chapter  6
17 Pages

Re-evaluating Musical Genre in UK Psytrance

WithROBIN LINDOP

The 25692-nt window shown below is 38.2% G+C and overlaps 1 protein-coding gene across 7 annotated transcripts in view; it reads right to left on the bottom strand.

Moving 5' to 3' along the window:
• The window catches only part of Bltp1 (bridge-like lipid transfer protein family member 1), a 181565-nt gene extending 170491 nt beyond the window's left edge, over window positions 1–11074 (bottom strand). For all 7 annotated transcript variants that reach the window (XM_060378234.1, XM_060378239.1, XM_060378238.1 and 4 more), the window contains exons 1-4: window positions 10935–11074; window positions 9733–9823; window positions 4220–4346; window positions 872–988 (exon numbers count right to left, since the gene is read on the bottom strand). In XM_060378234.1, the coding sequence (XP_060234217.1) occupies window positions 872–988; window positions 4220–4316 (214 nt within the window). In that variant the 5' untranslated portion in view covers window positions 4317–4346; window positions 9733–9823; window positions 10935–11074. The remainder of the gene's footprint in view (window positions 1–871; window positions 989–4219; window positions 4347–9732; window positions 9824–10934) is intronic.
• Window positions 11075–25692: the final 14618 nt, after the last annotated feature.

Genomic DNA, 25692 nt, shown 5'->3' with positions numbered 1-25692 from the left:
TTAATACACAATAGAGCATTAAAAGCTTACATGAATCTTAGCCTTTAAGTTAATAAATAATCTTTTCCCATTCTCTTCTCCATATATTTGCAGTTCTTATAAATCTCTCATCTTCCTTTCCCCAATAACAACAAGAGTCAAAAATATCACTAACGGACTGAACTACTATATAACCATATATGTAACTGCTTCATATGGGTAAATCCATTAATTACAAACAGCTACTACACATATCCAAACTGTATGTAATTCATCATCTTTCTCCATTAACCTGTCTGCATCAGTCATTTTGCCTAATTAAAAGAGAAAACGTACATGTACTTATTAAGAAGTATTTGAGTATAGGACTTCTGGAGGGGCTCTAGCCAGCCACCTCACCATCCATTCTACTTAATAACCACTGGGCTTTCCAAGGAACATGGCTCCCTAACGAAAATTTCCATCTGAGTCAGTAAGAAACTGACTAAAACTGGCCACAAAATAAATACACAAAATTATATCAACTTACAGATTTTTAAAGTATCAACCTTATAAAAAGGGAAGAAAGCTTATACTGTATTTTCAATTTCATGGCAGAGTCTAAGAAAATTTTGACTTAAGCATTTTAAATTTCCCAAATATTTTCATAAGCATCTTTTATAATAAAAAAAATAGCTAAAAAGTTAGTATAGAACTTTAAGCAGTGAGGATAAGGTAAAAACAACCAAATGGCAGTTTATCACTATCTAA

Sunday afternoon, 4:30 p.m. As I stand at the brow of the hill, I am presented with a myriad of musical choices: to my far left lies the Project Storm tent, playing out a thunderous concoction of drum and bass, techno and hard trance. Next along is the Tribe of Frog trance arena, organised by Bristol’s premier psytrance organisation of the same name. Directly in front of me is the Archangel stage, for most of the weekend presenting a selection of breaks and dubstep, but today offering the signifi cantly more chilled sounds of dub reggae. To my far right is the Main Stage, a hive of eclecticism all weekend, the small crowd currently being entertained by the roots reggae grooves of Nucleus Roots. Behind me, free festival veterans Ozric Tentacles are preparing for their performance in the Gaia Chill area, while people in the adjacent cafe sit drinking to the ambient sounds of Red Earth. Finally, the soothing sound of acoustic folk drifts from elsewhere on the site, providing an odd accompaniment to the otherwise electronic onslaught that surrounds me. A small number of people drift around from stage to stage, making sense of what is presented to them.